στόματος (noun sg neut gen) "Of the mouth" is stoma, which means "mouth", "the organ of speech", "speech", "utterance," "any outlet or entrance," and "the foremost part" of something. For example, the blade or point of a weapon is a stoma.

θεοῦ (noun sg masc gen) "Of God" is from theos (theos), which means "God," "divine," and "Deity."

KJV Analysis: 

It  -- This is from the third-person, singular form of the verb.

is -- (WT) This helping verb indicates passive form and the present tense of the verb. Though "it is written," is translated in the present tense in the KJV, the Greek is in a tense that indicates an action completed in the past.

written, -- "Written" is the Greek verb that  means "to mark", "to express by written characters", "to write a letter", "to write down [a law]", and so on.

untranslated "the"  -- (MW) The untranslated word is the Greek definite article, which usually precedes a noun and, without a noun, takes the meaning of "the one." The Greek article is much closer to our demonstrative pronouns ("this", "that", "these", "those"). See this article for more. 

Man -- The word translated as "man" more generally means "humanity" as well as "a man."

shall -- This helping verb "shall" indicates that the verb is the future tense. Helping or auxiliary verbs are needed to translate the Greek verb forms into English.

not -- The Greek word translated as "not" is the Greek negative used to deny objective facts, not opinions. It makes a negative statement of fact. Adding "really" to the sentence captures the same idea.

live -- The verb means "live", "to be alive,” “to be full of life", "to be strong," and "to be fresh." So it is life in the sense of a vital life, strong and growing. Perhaps in English, “thrive” would be more precise. It is in the future tense, which we cannot tell by the “shall live” because the KJV and other Bibles translated both the future tense and the subjective mood in the same way, so “he going to thrive.” But again, the form is the middle voice, so “by himself.” So this verb, with the negatives means “he is not going to thrive by himself.” This is a pretty interesting statement even without the “bread” part. Christ also uses it in the sense of "making a living." There are several other words in the Gospels translated as "life" discussed in this article. The differences are important.- The term translated as "live" is in the future tense. The Greek term means not only to have  life and breath but to the enjoyment of living as well, specifically, to be "full of life."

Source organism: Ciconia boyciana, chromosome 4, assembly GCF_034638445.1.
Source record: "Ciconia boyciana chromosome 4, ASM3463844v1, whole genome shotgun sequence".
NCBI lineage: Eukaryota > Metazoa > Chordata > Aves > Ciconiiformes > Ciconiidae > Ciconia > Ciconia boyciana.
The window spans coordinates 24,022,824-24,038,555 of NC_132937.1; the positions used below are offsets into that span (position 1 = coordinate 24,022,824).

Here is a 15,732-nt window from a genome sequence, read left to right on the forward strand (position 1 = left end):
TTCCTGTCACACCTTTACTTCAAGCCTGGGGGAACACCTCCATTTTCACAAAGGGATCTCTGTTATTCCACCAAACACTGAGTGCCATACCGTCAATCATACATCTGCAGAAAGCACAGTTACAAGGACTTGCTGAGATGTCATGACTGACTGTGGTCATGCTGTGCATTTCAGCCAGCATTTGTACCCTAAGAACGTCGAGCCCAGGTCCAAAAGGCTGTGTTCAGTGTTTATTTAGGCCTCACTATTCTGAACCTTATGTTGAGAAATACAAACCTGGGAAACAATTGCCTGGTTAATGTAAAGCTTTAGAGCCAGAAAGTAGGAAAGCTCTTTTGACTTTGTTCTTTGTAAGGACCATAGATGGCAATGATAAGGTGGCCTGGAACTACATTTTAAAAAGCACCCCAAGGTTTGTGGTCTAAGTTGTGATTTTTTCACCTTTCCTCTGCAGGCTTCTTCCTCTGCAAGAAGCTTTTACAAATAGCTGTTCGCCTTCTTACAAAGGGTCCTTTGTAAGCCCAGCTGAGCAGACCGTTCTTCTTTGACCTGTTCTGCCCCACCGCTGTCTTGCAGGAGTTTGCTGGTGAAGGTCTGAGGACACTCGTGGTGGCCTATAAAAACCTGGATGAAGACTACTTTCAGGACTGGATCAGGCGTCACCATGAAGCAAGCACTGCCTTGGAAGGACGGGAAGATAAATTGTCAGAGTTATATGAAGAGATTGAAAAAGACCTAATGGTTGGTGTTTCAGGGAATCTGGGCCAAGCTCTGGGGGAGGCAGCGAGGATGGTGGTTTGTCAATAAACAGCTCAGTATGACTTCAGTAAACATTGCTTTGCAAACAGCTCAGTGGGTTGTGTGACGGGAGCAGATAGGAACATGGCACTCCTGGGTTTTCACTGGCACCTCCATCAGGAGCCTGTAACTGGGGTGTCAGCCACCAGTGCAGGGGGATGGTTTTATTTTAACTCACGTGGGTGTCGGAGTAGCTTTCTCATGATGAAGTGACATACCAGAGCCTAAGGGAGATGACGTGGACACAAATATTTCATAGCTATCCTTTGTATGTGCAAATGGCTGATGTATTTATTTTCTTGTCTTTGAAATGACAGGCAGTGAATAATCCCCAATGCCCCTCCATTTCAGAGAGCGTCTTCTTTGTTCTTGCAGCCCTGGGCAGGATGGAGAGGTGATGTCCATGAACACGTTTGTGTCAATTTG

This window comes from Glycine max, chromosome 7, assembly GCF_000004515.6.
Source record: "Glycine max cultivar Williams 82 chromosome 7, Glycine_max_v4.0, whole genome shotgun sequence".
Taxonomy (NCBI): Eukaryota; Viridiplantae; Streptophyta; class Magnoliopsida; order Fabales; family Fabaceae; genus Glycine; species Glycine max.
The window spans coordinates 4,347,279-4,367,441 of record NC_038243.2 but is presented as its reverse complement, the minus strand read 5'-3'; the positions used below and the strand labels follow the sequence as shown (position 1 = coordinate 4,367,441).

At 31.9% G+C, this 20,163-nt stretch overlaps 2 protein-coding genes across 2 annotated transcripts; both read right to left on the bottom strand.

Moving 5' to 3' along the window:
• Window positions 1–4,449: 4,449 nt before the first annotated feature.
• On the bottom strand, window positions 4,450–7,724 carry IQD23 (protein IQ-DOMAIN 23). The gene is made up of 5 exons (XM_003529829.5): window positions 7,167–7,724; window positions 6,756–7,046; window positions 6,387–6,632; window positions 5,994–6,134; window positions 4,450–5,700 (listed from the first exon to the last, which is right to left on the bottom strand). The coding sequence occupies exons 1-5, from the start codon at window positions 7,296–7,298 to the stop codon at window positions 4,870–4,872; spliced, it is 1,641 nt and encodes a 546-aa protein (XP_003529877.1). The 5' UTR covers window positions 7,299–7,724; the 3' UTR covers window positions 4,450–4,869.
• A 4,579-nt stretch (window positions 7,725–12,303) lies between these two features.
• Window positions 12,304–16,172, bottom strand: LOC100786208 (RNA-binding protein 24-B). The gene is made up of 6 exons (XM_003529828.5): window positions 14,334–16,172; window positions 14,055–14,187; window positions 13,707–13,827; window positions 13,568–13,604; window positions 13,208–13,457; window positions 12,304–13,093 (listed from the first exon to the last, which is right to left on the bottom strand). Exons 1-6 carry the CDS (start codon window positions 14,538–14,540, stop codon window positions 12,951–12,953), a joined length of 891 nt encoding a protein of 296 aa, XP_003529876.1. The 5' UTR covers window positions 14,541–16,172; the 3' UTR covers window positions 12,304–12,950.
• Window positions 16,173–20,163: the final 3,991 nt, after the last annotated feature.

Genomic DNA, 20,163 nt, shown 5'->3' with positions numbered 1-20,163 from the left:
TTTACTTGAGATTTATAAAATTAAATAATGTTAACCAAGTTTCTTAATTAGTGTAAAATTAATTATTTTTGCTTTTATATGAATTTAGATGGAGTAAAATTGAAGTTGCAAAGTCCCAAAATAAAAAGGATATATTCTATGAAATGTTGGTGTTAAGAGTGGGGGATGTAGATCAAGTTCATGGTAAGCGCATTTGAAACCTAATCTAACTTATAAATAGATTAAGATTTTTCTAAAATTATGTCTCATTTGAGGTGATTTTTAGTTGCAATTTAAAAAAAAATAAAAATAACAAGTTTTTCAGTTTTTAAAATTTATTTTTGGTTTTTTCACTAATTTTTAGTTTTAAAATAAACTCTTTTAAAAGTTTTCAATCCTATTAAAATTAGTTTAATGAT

by -- The word translated as "by" means "on", "over", "upon", "against", "before", "after", "during", "by" or "on." The primary meaning of this word is "upon," which works well for the idea of "living on bread."

bread -- The Greek word for "bread" or more precisely, "loaf," but is was used generically to mean "food." The original Hebrew (Deu 8:3) from which this quote is taken referred to mana in the desert. Moses describes the hunger and suffering of the Jews in the desert and how God sent them mana. The following verse of Deu 8:5 may also be considered a provocative prophecy of Christ's suffering and death.

alone, -- "Alone" is an adjective modifying "bread" that means "alone," "solitary," "only," "single," "unique," "made in one piece," "without [someone]," "only [something]", "unique", "one above all others," and "on one condition only."

but -- The Greek phrase starts with the conjunction meaning "but" and a preposition that means "by" or, more generally, "through." These do not appear in the Hebrew.

by - The word translated as "by" means "on", "over", "upon", "against", "before", "after", "during", "by" or "on." The primary meaning of this word is "upon," which works well for the idea of "living on bread."

every -- The next word, "every" is the from the Greek word that is usually translated as "all" but here it is used as an adjective modifying the singular noun translated as "word" so "every" works well. Again, no such word appears in the Hebrew.

word -- (WW) It is interesting that this is the first use of the English word "word" in the NT. However, it is not the Greek word usually translated as "word" but another word that comes closer to "remark" or "saying" that our idea of a word. See this article for details. In Hebrew, there is no word for "word" in the quote.